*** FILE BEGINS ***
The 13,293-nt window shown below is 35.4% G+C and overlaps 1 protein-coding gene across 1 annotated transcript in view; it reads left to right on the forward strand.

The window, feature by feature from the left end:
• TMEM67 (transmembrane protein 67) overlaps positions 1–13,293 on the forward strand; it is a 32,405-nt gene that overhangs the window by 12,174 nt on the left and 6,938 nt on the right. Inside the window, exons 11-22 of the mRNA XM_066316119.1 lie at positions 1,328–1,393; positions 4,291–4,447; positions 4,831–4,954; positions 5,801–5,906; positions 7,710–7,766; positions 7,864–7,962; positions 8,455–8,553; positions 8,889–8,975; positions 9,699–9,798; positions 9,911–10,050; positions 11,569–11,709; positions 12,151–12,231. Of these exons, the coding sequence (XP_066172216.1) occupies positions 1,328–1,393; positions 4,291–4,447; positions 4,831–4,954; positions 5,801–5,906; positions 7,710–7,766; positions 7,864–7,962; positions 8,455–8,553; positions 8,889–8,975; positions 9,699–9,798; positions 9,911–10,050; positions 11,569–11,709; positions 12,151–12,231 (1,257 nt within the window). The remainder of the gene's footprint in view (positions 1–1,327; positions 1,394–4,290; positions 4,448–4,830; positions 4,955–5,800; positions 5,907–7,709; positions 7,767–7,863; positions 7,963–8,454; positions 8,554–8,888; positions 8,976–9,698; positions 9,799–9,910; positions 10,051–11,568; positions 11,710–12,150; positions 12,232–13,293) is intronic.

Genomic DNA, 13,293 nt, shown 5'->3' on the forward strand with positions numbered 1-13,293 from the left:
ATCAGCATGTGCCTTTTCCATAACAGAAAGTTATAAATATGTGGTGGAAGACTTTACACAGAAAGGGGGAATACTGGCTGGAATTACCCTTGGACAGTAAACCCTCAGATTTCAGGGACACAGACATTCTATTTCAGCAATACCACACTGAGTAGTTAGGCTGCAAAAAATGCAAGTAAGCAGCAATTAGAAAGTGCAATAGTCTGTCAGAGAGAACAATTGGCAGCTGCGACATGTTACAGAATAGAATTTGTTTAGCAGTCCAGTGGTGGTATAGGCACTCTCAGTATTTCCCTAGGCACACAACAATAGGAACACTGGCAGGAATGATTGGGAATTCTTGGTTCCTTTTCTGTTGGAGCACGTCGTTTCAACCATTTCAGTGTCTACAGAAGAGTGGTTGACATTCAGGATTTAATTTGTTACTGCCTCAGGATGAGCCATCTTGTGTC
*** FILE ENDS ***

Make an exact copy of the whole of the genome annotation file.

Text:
The 13,293-nt window shown below is 35.4% G+C and overlaps 1 protein-coding gene across 1 annotated transcript in view; it reads left to right on the forward strand.

The window, feature by feature from the left end:
• TMEM67 (transmembrane protein 67) overlaps positions 1–13,293 on the forward strand; it is a 32,405-nt gene that overhangs the window by 12,174 nt on the left and 6,938 nt on the right. Inside the window, exons 11-22 of the mRNA XM_066316119.1 lie at positions 1,328–1,393; positions 4,291–4,447; positions 4,831–4,954; positions 5,801–5,906; positions 7,710–7,766; positions 7,864–7,962; positions 8,455–8,553; positions 8,889–8,975; positions 9,699–9,798; positions 9,911–10,050; positions 11,569–11,709; positions 12,151–12,231. Of these exons, the coding sequence (XP_066172216.1) occupies positions 1,328–1,393; positions 4,291–4,447; positions 4,831–4,954; positions 5,801–5,906; positions 7,710–7,766; positions 7,864–7,962; positions 8,455–8,553; positions 8,889–8,975; positions 9,699–9,798; positions 9,911–10,050; positions 11,569–11,709; positions 12,151–12,231 (1,257 nt within the window). The remainder of the gene's footprint in view (positions 1–1,327; positions 1,394–4,290; positions 4,448–4,830; positions 4,955–5,800; positions 5,907–7,709; positions 7,767–7,863; positions 7,963–8,454; positions 8,554–8,888; positions 8,976–9,698; positions 9,799–9,910; positions 10,051–11,568; positions 11,710–12,150; positions 12,232–13,293) is intronic.

Genomic DNA, 13,293 nt, shown 5'->3' on the forward strand with positions numbered 1-13,293 from the left:
ATCAGCATGTGCCTTTTCCATAACAGAAAGTTATAAATATGTGGTGGAAGACTTTACACAGAAAGGGGGAATACTGGCTGGAATTACCCTTGGACAGTAAACCCTCAGATTTCAGGGACACAGACATTCTATTTCAGCAATACCACACTGAGTAGTTAGGCTGCAAAAAATGCAAGTAAGCAGCAATTAGAAAGTGCAATAGTCTGTCAGAGAGAACAATTGGCAGCTGCGACATGTTACAGAATAGAATTTGTTTAGCAGTCCAGTGGTGGTATAGGCACTCTCAGTATTTCCCTAGGCACACAACAATAGGAACACTGGCAGGAATGATTGGGAATTCTTGGTTCCTTTTCTGTTGGAGCACGTCGTTTCAACCATTTCAGTGTCTACAGAAGAGTGGTTGACATTCAGGATTTAATTTGTTACTGCCTCAGGATGAGCCATCTTGTGTC